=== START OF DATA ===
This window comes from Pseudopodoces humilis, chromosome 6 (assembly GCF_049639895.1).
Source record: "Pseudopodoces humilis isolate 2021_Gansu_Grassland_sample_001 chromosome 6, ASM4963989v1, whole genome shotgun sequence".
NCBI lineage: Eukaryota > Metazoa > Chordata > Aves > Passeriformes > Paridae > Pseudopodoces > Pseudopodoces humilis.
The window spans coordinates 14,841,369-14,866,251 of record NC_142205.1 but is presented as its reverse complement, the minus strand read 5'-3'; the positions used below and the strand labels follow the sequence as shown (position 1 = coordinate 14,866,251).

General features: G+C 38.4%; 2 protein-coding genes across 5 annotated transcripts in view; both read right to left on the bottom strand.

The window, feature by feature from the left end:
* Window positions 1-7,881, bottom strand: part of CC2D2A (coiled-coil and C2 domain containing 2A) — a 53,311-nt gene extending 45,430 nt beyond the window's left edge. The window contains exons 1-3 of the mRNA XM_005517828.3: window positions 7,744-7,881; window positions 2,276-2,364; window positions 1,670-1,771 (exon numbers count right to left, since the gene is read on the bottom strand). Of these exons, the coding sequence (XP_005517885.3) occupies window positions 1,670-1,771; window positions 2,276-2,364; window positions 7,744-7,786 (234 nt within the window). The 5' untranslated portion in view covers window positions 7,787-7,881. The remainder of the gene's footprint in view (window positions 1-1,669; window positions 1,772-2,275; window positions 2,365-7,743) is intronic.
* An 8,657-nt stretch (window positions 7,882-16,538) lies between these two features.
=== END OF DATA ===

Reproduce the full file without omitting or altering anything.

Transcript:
This window comes from Pseudopodoces humilis, chromosome 6 (assembly GCF_049639895.1).
Source record: "Pseudopodoces humilis isolate 2021_Gansu_Grassland_sample_001 chromosome 6, ASM4963989v1, whole genome shotgun sequence".
NCBI lineage: Eukaryota > Metazoa > Chordata > Aves > Passeriformes > Paridae > Pseudopodoces > Pseudopodoces humilis.
The window spans coordinates 14,841,369-14,866,251 of record NC_142205.1 but is presented as its reverse complement, the minus strand read 5'-3'; the positions used below and the strand labels follow the sequence as shown (position 1 = coordinate 14,866,251).

General features: G+C 38.4%; 2 protein-coding genes across 5 annotated transcripts in view; both read right to left on the bottom strand.

The window, feature by feature from the left end:
* Window positions 1-7,881, bottom strand: part of CC2D2A (coiled-coil and C2 domain containing 2A) — a 53,311-nt gene extending 45,430 nt beyond the window's left edge. The window contains exons 1-3 of the mRNA XM_005517828.3: window positions 7,744-7,881; window positions 2,276-2,364; window positions 1,670-1,771 (exon numbers count right to left, since the gene is read on the bottom strand). Of these exons, the coding sequence (XP_005517885.3) occupies window positions 1,670-1,771; window positions 2,276-2,364; window positions 7,744-7,786 (234 nt within the window). The 5' untranslated portion in view covers window positions 7,787-7,881. The remainder of the gene's footprint in view (window positions 1-1,669; window positions 1,772-2,275; window positions 2,365-7,743) is intronic.
* An 8,657-nt stretch (window positions 7,882-16,538) lies between these two features.